National customer relations manager Pat Tierney said companies with LNG plants were in early stage negotiations with companies yet to build theirs, to give their trainees experience on a working plant.

EY Oceania advisory leader in oil and gas, Bradley Farrell, said companies were looking to others to see what they should be doing.

“There is a real eagerness to understand how other people are achieving productivity and how the lessons learned from those other companies can be drawn into a person’s day-to-day work,” Mr Farrell said.

“People want to achieve success themselves and they’re really keen to learn from others, whether it’s a peer organisation or whether it be from someone else in the value chain.”

However, Mr Spence said despite productivity and labour costs being put front and centre at the recent Australian Petroleum Production and Exploration Association conference held in Perth, companies were also responsible for pushing wages up.

“The frustrating thing for me is companies compete. And (a workforce) is not something you should be competing on,” he said.

However, Mr Spence said major producers were cooperating with training centres such as ACEPT and the Northern Australian Centre for Oil and Gas (NACOG) to help secure a new workforce.

“They’ve got a memorandum of understanding between them, they’re sharing curriculum, they’re sharing facilities and trainers to make things work better, but ideally this should have all happened four years ago,” he said.

Mr Spence said Shell’s alliance with ACEPT and Curtin University to train FLNG operators was strategic and far-sighted.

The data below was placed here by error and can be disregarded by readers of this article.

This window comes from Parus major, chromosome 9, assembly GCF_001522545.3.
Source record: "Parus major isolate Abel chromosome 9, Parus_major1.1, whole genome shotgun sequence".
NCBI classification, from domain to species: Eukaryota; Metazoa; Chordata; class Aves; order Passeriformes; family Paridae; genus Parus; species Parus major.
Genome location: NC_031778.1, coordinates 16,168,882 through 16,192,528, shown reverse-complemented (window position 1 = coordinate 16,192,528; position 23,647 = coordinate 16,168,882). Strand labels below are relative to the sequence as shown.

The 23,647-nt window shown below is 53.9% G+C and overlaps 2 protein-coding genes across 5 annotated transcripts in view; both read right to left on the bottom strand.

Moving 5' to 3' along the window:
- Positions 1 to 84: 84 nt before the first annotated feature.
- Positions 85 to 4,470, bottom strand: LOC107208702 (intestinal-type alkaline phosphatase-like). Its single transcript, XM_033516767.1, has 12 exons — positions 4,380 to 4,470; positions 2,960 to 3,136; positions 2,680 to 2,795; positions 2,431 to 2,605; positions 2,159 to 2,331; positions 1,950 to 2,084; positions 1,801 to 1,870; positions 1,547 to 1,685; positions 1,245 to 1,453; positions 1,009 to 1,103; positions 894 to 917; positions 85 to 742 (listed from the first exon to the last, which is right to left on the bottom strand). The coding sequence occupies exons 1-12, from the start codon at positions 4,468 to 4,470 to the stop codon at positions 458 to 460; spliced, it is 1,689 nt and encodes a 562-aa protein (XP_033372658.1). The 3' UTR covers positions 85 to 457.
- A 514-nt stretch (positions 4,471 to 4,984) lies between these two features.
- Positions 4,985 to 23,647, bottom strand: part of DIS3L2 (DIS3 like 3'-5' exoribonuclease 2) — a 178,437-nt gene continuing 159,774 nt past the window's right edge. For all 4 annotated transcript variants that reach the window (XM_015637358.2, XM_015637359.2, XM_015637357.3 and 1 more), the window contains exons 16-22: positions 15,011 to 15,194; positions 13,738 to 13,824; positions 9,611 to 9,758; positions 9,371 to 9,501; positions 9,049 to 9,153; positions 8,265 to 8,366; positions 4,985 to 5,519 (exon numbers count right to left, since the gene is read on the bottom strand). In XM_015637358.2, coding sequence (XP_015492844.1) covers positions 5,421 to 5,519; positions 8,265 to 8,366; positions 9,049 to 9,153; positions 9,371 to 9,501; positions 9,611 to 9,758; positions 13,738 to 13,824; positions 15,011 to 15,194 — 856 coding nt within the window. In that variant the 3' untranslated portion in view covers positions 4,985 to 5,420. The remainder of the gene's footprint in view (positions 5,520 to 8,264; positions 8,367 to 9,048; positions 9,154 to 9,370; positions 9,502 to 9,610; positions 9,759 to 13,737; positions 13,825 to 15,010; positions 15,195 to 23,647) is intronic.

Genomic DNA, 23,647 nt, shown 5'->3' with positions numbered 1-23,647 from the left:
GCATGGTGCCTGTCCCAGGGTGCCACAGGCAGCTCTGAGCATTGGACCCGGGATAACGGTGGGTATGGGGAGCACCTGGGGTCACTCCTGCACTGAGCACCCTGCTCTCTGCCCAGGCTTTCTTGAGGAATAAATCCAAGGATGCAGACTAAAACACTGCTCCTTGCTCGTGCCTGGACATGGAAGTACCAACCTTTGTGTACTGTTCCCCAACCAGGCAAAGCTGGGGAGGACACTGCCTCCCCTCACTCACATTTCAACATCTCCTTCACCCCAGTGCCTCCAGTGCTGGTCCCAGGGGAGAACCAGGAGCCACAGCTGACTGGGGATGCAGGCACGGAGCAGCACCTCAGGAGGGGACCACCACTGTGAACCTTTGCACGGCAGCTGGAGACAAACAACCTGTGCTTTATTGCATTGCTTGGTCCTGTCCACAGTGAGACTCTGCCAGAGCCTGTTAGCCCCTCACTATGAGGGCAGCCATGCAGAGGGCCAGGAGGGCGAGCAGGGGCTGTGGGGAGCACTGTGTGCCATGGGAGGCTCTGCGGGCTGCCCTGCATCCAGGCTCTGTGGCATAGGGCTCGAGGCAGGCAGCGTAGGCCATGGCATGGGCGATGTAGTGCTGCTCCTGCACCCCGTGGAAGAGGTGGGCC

“We’re going some ways towards (the industry collaborating) now, probably driven by the crisis more than anything else,” he said.

Deloitte national oil and gas leader Mike Lynn said companies would eventually have to work with those they traditionally viewed as competitors to ensure the industry could produce a globally attractive product.

“Where the collaboration value proposition exists for people within organisations that are traditionally seeing others as competitors, is that we move along the productivity curve quicker if we allow like-minded individuals that want to be on top of their game access to people in similar situations,” Mr Lynn said.

He said because Australia’s LNG production was also competing with Qatar and the US, remaining price competitive meant the Australian oil and gas sector was also likely to move towards an open talent economy.

He said opportunities existed for skilled workers to be more entrepreneurial.

“Why should we duplicate skill sets, when actually from a collaborative perspective we could set up LNG shut downs on a sequential basis so individuals with those skill sets can sit in a contracting business that all the operators invest or support,” Mr Lynn said

“Then it allows everyone to benefit from their expertise rather than trying to train up six different people to be experts.”

He said companies were approaching the idea of working with their peers with a tentative ‘one foot in, one foot out’ mentality.

“I think that there’s general awareness that collaboration’s important but I don’t believe that as a sector we’ve quite understood yet the ramifications if we don’t,” Mr Lynn said.

“That is, we all lose because the disruption that we’re about to face from global competitors is going to be significant.”